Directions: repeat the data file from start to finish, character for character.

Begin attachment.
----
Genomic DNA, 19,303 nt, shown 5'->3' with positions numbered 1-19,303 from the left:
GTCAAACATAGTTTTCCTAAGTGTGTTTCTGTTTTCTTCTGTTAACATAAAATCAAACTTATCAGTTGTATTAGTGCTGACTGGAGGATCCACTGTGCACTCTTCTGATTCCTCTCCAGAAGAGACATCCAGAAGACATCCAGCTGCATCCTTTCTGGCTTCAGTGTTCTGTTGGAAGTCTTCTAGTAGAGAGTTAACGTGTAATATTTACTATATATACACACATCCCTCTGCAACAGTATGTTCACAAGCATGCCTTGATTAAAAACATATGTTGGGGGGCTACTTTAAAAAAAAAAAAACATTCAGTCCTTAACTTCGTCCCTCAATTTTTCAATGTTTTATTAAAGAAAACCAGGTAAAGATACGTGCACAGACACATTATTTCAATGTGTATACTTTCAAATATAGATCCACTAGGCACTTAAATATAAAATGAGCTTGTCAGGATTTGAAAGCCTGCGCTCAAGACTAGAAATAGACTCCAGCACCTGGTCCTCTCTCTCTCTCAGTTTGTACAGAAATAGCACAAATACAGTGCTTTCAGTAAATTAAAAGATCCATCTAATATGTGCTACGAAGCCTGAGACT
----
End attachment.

Genomic DNA, 19,303 nt, shown 5'->3' with positions numbered 1-19,303 from the left:
GTCAAACATAGTTTTCCTAAGTGTGTTTCTGTTTTCTTCTGTTAACATAAAATCAAACTTATCAGTTGTATTAGTGCTGACTGGAGGATCCACTGTGCACTCTTCTGATTCCTCTCCAGAAGAGACATCCAGAAGACATCCAGCTGCATCCTTTCTGGCTTCAGTGTTCTGTTGGAAGTCTTCTAGTAGAGAGTTAACGTGTAATATTTACTATATATACACACATCCCTCTGCAACAGTATGTTCACAAGCATGCCTTGATTAAAAACATATGTTGGGGGGCTACTTTAAAAAAAAAAAAACATTCAGTCCTTAACTTCGTCCCTCAATTTTTCAATGTTTTATTAAAGAAAACCAGGTAAAGATACGTGCACAGACACATTATTTCAATGTGTATACTTTCAAATATAGATCCACTAGGCACTTAAATATAAAATGAGCTTGTCAGGATTTGAAAGCCTGCGCTCAAGACTAGAAATAGACTCCAGCACCTGGTCCTCTCTCTCTCTCAGTTTGTACAGAAATAGCACAAATACAGTGCTTTCAGTAAATTAAAAGATCCATCTAATATGTGCTACGAAGCCTGAGACT